The Basics: How To Brine

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Cooking Essentials 

The Technique 

How To Brine 

Brining is technique that may be used to impart moisture & flavor into beef, pork, fish, chicken & turkey. It may be classified as either wet or dry. The most basic wet brining formulas begin with a combination of salt to water, however fruit juices & other liquids may be substituted. Seasonings may be added to create a particular taste profile. The process requires that the meat or poultry is completely submerged in the solution for a specified amount of time in which the salt works to break down the proteins for a more tender texture. It also acts to retain moisture for a juicier bite. Learn how to brine a variety of meat cuts in your very own kitchen.

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How To Brine

Brining is a procedure used for small & large meat & poultry cuts. Fried chicken & the Thanksgiving bird are just a few of the ideal candidates for this technique. The most basic wet brining formulas require a ratio of 1/4 cup salt to 1 quart of water or liquid. The brining ingredients will need to be heated so that the salt dissolves. Often times, spices & seasonings are added during this process. Once the solution has been made, throughly chill it before using with raw meat or poultry.

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The general rule of thumb is to allot at least 1 hour of time per pound of meat however you can brine longer. When brining, it’s important that the meat is completely submerged so weighing it down in the solution is often times necessary. A plastic container filled with water topped with a tight fitting lid or a dinner plate will usually do the trick. Once the meat has been submerged, cover the larger container with a lid as well & refrigerate. Follow specific recipe instructions as to the length of time needed. Once the meat has been removed from the solution, discard it.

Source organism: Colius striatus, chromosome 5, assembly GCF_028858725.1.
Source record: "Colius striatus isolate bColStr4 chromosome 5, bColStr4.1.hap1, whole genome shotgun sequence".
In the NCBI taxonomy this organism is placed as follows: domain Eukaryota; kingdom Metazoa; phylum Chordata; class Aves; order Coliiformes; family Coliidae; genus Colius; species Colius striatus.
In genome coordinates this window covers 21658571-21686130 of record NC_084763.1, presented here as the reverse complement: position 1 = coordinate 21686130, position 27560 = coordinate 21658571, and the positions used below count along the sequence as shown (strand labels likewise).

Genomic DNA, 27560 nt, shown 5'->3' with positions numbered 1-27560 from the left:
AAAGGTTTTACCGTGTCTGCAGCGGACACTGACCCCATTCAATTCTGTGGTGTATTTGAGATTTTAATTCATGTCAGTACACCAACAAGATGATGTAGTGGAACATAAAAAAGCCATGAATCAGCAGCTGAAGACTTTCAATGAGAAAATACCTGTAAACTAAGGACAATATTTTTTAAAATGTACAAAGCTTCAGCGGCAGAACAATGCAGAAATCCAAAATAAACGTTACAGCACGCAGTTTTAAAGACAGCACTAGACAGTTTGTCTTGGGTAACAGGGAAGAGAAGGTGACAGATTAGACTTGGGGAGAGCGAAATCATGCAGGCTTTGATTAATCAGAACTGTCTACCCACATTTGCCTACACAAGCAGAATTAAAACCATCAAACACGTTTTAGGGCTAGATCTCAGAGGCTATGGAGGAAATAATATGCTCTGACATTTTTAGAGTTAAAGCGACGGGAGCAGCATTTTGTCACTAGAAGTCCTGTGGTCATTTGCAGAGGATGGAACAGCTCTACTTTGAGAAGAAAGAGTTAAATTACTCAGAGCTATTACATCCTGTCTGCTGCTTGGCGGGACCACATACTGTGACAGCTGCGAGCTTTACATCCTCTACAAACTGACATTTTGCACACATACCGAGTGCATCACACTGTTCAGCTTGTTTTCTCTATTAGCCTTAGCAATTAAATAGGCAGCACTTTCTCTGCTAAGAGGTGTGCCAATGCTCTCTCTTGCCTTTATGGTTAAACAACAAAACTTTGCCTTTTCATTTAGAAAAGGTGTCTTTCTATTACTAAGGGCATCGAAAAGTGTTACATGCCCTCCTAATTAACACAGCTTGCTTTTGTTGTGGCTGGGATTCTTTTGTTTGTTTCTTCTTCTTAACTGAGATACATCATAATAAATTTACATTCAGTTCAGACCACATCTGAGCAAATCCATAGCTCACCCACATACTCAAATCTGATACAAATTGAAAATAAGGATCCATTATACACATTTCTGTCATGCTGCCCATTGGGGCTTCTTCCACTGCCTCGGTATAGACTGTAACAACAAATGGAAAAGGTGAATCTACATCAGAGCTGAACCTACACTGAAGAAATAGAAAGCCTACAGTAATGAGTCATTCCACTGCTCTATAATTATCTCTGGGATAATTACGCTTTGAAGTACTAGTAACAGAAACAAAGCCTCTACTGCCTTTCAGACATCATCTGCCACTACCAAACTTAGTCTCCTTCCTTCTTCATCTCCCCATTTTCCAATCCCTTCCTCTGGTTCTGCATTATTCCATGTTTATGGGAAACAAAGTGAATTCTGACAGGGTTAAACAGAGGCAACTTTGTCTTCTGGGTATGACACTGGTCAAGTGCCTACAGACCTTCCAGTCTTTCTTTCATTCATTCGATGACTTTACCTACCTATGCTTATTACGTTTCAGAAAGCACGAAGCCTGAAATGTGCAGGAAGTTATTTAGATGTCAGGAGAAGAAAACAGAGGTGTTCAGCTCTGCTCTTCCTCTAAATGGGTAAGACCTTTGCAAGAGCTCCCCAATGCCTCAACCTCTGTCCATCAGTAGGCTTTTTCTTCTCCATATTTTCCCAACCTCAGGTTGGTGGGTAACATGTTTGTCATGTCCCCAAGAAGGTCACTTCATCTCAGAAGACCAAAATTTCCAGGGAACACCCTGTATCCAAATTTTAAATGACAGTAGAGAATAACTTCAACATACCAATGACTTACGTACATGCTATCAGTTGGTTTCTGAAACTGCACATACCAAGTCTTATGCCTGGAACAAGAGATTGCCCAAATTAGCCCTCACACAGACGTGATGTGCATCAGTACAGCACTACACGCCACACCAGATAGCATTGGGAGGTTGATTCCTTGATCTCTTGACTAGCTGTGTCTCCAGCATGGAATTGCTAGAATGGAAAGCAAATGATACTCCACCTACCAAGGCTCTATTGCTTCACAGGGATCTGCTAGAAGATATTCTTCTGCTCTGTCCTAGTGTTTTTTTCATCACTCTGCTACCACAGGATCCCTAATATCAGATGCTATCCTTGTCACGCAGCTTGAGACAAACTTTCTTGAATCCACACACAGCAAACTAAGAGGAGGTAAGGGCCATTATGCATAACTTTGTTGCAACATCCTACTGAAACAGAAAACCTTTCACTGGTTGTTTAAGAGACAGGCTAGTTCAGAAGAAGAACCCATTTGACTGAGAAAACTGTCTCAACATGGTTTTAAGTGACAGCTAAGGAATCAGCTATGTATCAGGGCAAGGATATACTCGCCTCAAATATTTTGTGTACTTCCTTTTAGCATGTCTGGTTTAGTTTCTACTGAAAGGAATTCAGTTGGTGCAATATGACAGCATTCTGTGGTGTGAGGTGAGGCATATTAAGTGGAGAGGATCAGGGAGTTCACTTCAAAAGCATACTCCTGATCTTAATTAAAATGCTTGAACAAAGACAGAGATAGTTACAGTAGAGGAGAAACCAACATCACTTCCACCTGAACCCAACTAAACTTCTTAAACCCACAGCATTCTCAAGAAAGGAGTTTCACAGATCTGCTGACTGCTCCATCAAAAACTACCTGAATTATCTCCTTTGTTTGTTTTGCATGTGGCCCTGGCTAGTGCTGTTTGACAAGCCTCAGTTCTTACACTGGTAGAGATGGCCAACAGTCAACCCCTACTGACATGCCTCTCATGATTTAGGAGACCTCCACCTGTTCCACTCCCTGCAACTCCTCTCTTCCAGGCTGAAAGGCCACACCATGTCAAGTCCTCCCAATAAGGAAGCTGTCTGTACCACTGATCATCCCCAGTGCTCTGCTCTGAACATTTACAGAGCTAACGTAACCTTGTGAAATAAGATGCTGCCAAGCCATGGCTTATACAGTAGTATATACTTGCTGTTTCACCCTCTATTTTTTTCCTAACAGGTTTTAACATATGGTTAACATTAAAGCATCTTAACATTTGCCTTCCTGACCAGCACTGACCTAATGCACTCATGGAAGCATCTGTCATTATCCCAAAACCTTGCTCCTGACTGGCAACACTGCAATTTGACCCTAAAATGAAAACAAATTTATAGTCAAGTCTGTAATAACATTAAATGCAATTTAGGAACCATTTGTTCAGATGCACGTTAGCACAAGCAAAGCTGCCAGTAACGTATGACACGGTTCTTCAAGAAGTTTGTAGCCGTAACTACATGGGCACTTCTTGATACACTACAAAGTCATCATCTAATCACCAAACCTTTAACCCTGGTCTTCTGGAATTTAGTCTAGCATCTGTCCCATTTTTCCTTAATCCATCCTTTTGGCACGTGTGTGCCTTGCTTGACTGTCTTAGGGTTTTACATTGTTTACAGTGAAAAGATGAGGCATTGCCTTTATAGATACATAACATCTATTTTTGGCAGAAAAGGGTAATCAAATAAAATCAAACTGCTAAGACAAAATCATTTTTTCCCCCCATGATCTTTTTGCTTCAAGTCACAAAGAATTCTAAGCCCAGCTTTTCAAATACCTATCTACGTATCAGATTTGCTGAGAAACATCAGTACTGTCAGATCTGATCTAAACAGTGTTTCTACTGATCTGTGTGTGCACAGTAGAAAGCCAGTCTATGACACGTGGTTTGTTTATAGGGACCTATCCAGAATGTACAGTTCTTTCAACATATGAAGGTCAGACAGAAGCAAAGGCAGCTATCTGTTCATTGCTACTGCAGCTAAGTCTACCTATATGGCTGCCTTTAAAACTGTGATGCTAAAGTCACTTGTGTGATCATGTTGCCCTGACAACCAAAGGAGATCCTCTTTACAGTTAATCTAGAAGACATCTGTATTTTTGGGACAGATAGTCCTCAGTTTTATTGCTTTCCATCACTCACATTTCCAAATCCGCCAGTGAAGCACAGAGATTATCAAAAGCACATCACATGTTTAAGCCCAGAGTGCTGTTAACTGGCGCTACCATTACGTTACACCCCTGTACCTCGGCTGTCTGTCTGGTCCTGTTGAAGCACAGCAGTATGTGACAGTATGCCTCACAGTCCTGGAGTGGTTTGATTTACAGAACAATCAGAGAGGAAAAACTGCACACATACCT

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* Southern Born * Southern Bred * Tailgate Queen * Football Fanatic * Buttermilk Lipstick Culinary & Entertaining Techniques Instructor * Cooking & Baking Tutorials * Media Personality * Baking & Pastry Artist * Gardener * Runner * Retainer of Useless Pop Culture One Liners * Terrible Dancer * Even Worse Singer * * * * * * * * * * * * * * * * * Rebecca Gordon shares over 20 years of cooking knowledge in the instructional filled original editorial content on Buttermilk Lipstick as well as the cooking class format videos that can be found on her YouTube channel through regular collaboration with numerous media outlets. Gordon draws from an extensive background in corporate publishing spanning over 13 years on both the business and editorial side focusing on women’s southern lifestyle. She is a classically trained pastry chef and draws from fine dining restaurant experience from a James Beard award winning chef as well as her southern roots upbringing to share cooking, entertaining & style content relevant to today’s modern woman.

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